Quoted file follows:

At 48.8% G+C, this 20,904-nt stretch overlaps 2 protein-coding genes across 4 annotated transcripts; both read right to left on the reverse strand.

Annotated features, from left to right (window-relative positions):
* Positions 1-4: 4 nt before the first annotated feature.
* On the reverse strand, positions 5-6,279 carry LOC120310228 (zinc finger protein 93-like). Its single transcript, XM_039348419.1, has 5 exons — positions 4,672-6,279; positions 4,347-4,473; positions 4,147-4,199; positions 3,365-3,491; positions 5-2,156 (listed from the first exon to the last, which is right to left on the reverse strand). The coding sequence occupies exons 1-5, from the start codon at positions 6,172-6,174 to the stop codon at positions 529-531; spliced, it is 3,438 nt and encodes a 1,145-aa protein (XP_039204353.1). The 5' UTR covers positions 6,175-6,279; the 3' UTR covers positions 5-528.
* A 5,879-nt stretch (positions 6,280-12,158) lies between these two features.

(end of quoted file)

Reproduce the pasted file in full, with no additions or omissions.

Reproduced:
At 48.8% G+C, this 20,904-nt stretch overlaps 2 protein-coding genes across 4 annotated transcripts; both read right to left on the reverse strand.

Annotated features, from left to right (window-relative positions):
* Positions 1-4: 4 nt before the first annotated feature.
* On the reverse strand, positions 5-6,279 carry LOC120310228 (zinc finger protein 93-like). Its single transcript, XM_039348419.1, has 5 exons — positions 4,672-6,279; positions 4,347-4,473; positions 4,147-4,199; positions 3,365-3,491; positions 5-2,156 (listed from the first exon to the last, which is right to left on the reverse strand). The coding sequence occupies exons 1-5, from the start codon at positions 6,172-6,174 to the stop codon at positions 529-531; spliced, it is 3,438 nt and encodes a 1,145-aa protein (XP_039204353.1). The 5' UTR covers positions 6,175-6,279; the 3' UTR covers positions 5-528.
* A 5,879-nt stretch (positions 6,280-12,158) lies between these two features.